Recruiting, hiring, training, retaining, and advancing well-qualified employees with disabilities contribute to greater bottom-line productivity and profits. Being more inclusive should be of utmost importance to all employers in an increasingly diverse society. Nevertheless, a continuing stigma of disability bias is evidenced by a large number of discrimination cases against intransigent employers who reject voluntary compliance with the ADA.

The U.S. Equal Employment Opportunity Commission (EEOC) — where I worked for many years as a career spokesman — received over 24,000 charges of disability discrimination in 2019, accounting for one-third of the total private sector caseload.

The number of disability bias claims filed with the EEOC now exceeds those filed based on racial bias and sex discrimination. This persistent problem is magnified when accounting for the countless thousands of unreported incidents of disability discrimination in the employment context and all facets of society.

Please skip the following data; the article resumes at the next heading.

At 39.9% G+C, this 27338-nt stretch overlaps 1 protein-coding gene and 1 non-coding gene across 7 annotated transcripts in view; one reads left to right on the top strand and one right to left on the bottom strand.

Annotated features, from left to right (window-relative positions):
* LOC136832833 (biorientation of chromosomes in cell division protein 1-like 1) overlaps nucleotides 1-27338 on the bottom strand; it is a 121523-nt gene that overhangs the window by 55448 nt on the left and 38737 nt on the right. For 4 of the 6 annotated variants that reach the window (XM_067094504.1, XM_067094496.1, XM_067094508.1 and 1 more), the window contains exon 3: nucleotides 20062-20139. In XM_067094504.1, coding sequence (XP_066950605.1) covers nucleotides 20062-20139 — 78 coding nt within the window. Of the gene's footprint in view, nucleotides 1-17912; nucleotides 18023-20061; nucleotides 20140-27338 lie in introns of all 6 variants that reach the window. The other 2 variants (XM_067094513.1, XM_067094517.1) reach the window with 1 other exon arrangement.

The number of reported cases is only the proverbial tip of the iceberg, which is true for all types of discrimination and harassment. And while people with physical disabilities have made gains since the passage of the ADA, it’s a different story for people with mental disabilities (anxiety disorder, depression, etc.).

All Americans must be vigilant to end the stigma of mental illness.

ADA charges based on mental disabilities are one of the biggest subcategories of disability discrimination cases filed with the EEOC. Therefore, more companies should be mindful of the real costs of disability bias for both physical and mental impairments. These costs manifest for a business not only in terms of large payouts for investigations, litigation settlements, and jury verdicts but also in major PR damage to the company brand (for which one can’t place a dollar amount).

It’s hard to believe that three decades after the ADA’s enactment, PWDs continue to confront a plethora of unfounded myths, fears, and stereotypes about their ability to do the job. These biased attitudes preclude PWDs from reaching their full employment potential based on talent, ability, and merit, which should be the only criteria for making employment decisions.